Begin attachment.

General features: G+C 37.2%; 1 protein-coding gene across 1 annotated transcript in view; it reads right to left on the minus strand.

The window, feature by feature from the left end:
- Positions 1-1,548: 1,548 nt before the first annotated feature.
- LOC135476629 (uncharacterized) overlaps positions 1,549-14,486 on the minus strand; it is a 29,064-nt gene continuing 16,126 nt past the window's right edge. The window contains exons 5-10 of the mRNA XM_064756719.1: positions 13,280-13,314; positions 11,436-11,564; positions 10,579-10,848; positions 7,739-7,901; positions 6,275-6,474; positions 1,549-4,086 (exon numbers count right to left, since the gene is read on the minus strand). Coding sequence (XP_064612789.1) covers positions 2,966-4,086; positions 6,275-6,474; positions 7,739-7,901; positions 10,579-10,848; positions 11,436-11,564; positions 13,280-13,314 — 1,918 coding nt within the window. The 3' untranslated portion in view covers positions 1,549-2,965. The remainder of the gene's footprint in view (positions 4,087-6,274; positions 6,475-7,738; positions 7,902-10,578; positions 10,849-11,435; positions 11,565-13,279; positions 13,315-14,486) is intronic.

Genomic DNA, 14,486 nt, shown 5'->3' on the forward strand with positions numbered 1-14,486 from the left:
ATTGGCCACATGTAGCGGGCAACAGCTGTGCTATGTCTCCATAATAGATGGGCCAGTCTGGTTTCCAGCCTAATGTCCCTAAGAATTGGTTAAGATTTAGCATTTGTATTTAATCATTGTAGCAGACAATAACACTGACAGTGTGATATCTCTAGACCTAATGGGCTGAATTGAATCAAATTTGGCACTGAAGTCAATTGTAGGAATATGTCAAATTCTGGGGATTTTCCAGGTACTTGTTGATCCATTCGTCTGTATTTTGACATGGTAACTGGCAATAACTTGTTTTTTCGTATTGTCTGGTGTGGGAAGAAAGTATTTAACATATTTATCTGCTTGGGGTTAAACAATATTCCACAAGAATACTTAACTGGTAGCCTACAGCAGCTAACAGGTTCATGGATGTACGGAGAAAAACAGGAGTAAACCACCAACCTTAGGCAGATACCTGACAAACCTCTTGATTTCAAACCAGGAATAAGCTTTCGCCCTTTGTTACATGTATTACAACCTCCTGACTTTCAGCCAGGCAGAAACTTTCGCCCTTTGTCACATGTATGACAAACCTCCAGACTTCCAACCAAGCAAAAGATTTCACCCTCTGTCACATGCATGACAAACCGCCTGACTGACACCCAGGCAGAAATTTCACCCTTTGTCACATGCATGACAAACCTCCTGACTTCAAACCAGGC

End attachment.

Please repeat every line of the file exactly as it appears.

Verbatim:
General features: G+C 37.2%; 1 protein-coding gene across 1 annotated transcript in view; it reads right to left on the minus strand.

The window, feature by feature from the left end:
- Positions 1-1,548: 1,548 nt before the first annotated feature.
- LOC135476629 (uncharacterized) overlaps positions 1,549-14,486 on the minus strand; it is a 29,064-nt gene continuing 16,126 nt past the window's right edge. The window contains exons 5-10 of the mRNA XM_064756719.1: positions 13,280-13,314; positions 11,436-11,564; positions 10,579-10,848; positions 7,739-7,901; positions 6,275-6,474; positions 1,549-4,086 (exon numbers count right to left, since the gene is read on the minus strand). Coding sequence (XP_064612789.1) covers positions 2,966-4,086; positions 6,275-6,474; positions 7,739-7,901; positions 10,579-10,848; positions 11,436-11,564; positions 13,280-13,314 — 1,918 coding nt within the window. The 3' untranslated portion in view covers positions 1,549-2,965. The remainder of the gene's footprint in view (positions 4,087-6,274; positions 6,475-7,738; positions 7,902-10,578; positions 10,849-11,435; positions 11,565-13,279; positions 13,315-14,486) is intronic.

Genomic DNA, 14,486 nt, shown 5'->3' on the forward strand with positions numbered 1-14,486 from the left:
ATTGGCCACATGTAGCGGGCAACAGCTGTGCTATGTCTCCATAATAGATGGGCCAGTCTGGTTTCCAGCCTAATGTCCCTAAGAATTGGTTAAGATTTAGCATTTGTATTTAATCATTGTAGCAGACAATAACACTGACAGTGTGATATCTCTAGACCTAATGGGCTGAATTGAATCAAATTTGGCACTGAAGTCAATTGTAGGAATATGTCAAATTCTGGGGATTTTCCAGGTACTTGTTGATCCATTCGTCTGTATTTTGACATGGTAACTGGCAATAACTTGTTTTTTCGTATTGTCTGGTGTGGGAAGAAAGTATTTAACATATTTATCTGCTTGGGGTTAAACAATATTCCACAAGAATACTTAACTGGTAGCCTACAGCAGCTAACAGGTTCATGGATGTACGGAGAAAAACAGGAGTAAACCACCAACCTTAGGCAGATACCTGACAAACCTCTTGATTTCAAACCAGGAATAAGCTTTCGCCCTTTGTTACATGTATTACAACCTCCTGACTTTCAGCCAGGCAGAAACTTTCGCCCTTTGTCACATGTATGACAAACCTCCAGACTTCCAACCAAGCAAAAGATTTCACCCTCTGTCACATGCATGACAAACCGCCTGACTGACACCCAGGCAGAAATTTCACCCTTTGTCACATGCATGACAAACCTCCTGACTTCAAACCAGGC